The writing of Spartan history for long involved gliding, sometimes seamlessly, between the evidence of very different ancient sources. Now, a short series conceived by the Classical Press of Wales will examine closely and individually each of the principal sources and its relationship with classical Sparta. This first volume deals with Xenophon, to whom we owe a very large part of our image of the Lacedaemonians. Uniquely of surviving writers, Xenophon campaigned with Spartan commanders in the field. His Agesilaos is a eulogy of a Spartan king whom he knew personally. His Constitution of the Lacedaemonians is an intimate document of a different sort, moving from sustained assertion of Sparta's uniqueness as a ruling power to unexpected rant against alleged Spartan failings late in the author's life. Here a team of internationally recognised authorities on Sparta examine Xenophon's close - arguably too close - relation with the most powerful Greek state of his day.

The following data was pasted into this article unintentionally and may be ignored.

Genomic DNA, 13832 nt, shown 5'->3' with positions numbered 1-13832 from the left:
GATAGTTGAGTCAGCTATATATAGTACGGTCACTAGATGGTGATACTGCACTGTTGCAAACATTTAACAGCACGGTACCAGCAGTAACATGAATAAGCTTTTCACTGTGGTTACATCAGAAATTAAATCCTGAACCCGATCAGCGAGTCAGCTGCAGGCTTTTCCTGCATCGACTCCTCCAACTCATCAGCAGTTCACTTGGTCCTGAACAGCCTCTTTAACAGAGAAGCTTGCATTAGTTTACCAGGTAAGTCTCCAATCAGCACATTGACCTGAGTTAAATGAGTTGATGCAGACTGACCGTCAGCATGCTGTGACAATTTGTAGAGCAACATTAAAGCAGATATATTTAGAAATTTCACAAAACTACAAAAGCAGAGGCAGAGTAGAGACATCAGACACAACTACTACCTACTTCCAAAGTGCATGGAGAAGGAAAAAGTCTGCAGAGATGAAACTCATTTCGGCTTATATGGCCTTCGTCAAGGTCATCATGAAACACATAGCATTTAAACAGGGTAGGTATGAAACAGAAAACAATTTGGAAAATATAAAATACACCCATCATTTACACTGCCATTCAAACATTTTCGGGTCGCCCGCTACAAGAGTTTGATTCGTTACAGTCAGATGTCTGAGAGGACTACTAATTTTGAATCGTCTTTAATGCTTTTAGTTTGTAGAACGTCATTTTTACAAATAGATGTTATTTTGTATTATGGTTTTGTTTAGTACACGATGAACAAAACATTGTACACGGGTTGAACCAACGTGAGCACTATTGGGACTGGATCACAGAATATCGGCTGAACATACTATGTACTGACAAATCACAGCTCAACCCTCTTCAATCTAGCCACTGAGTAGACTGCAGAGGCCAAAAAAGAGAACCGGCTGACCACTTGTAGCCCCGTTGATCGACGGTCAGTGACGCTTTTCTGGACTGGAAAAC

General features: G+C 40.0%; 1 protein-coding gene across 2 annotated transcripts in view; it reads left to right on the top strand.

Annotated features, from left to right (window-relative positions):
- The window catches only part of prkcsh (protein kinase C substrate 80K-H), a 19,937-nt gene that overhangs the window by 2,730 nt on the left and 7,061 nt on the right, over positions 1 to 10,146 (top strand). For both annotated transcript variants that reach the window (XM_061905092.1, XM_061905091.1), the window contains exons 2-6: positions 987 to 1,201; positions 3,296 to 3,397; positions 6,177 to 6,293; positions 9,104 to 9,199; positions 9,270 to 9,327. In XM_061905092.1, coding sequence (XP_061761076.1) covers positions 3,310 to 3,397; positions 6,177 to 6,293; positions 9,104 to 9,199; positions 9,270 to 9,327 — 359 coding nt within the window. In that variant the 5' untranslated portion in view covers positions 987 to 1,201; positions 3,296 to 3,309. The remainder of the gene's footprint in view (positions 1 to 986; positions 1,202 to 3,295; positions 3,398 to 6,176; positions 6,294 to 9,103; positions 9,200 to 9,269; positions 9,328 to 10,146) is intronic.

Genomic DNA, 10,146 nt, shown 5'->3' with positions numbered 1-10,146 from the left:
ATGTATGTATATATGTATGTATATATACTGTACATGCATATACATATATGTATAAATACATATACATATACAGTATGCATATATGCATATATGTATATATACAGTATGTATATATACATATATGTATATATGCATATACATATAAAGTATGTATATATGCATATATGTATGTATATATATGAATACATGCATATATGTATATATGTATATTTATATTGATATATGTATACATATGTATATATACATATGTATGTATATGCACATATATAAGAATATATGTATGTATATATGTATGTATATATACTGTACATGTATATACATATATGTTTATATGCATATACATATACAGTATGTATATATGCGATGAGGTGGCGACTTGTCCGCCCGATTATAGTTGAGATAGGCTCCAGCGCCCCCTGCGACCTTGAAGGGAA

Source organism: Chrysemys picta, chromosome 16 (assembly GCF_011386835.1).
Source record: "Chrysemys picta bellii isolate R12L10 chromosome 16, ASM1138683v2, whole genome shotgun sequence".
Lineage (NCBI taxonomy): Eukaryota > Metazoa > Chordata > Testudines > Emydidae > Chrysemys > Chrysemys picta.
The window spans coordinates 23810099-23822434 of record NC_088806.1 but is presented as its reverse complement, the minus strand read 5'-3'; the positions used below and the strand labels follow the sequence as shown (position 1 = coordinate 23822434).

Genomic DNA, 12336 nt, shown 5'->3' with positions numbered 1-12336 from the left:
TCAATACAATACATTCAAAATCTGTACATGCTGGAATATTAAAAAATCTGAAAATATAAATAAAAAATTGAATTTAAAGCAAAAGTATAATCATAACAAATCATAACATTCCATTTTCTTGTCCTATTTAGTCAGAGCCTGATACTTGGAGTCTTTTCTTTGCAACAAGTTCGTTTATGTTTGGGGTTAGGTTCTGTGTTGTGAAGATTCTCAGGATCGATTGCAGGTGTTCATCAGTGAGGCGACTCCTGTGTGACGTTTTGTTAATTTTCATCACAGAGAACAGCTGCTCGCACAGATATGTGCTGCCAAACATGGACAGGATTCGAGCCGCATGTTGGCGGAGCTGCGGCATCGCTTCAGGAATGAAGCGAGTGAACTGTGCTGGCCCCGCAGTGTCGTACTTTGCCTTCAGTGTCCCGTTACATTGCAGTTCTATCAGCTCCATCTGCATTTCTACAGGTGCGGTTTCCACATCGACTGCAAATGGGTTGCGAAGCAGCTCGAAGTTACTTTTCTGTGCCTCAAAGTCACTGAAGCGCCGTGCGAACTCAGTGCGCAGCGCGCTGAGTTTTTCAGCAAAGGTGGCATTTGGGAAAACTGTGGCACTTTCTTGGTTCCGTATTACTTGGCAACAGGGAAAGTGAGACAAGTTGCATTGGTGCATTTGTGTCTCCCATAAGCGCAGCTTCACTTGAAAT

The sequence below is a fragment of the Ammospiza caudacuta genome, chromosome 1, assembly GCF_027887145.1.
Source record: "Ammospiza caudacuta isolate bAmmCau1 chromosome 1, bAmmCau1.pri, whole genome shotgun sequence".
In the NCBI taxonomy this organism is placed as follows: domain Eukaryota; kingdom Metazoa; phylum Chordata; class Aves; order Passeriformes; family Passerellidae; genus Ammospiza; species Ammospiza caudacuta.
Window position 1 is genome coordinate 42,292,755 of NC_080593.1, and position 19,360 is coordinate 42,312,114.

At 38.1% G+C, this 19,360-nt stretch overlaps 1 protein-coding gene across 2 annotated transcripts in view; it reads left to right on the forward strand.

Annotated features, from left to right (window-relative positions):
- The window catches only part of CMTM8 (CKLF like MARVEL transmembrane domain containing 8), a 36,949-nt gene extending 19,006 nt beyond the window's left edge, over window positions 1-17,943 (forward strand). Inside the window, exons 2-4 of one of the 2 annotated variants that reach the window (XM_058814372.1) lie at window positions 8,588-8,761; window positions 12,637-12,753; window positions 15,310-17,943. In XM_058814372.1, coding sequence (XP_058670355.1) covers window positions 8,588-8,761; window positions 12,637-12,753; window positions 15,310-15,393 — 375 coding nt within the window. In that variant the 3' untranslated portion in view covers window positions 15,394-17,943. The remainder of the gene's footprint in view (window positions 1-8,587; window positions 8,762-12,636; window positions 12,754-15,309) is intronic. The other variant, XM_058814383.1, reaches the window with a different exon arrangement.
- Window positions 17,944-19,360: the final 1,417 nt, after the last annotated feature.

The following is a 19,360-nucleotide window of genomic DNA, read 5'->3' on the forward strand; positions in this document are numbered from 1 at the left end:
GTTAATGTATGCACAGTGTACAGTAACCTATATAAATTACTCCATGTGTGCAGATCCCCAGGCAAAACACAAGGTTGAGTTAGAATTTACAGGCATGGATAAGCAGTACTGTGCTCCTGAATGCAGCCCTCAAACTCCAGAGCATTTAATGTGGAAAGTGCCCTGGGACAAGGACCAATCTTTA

Vincent Azoulay (Marne-La-Vallee): Sparta and the Cyropaedia: The Correct Use of Analogies' Gianluca Cuniberti (Turin): The Role of the Lacedaemonians in the Works and Reception of the Historian Xenophon' Thomas J. Figueira (Rutgers): Xenophon and the Spartan Economy' Noreen Humble (Calgary): True History: Xenophon's Agesilaos and the Encomiastic Genre' Ellen Millender (Reid): Foxes at Home, Lions Abroad: Spartan Commanders in Xenophon's Anabasis' Pierre Pontier (Paris): Xenophon, Sparta and Phleious' Anton Powell (Swansea): Sparta and the Enigma of Xenophon' Nicolas Richer (Lyon): The Lacedaemonian Model in Xenophon's Non-Historical Works'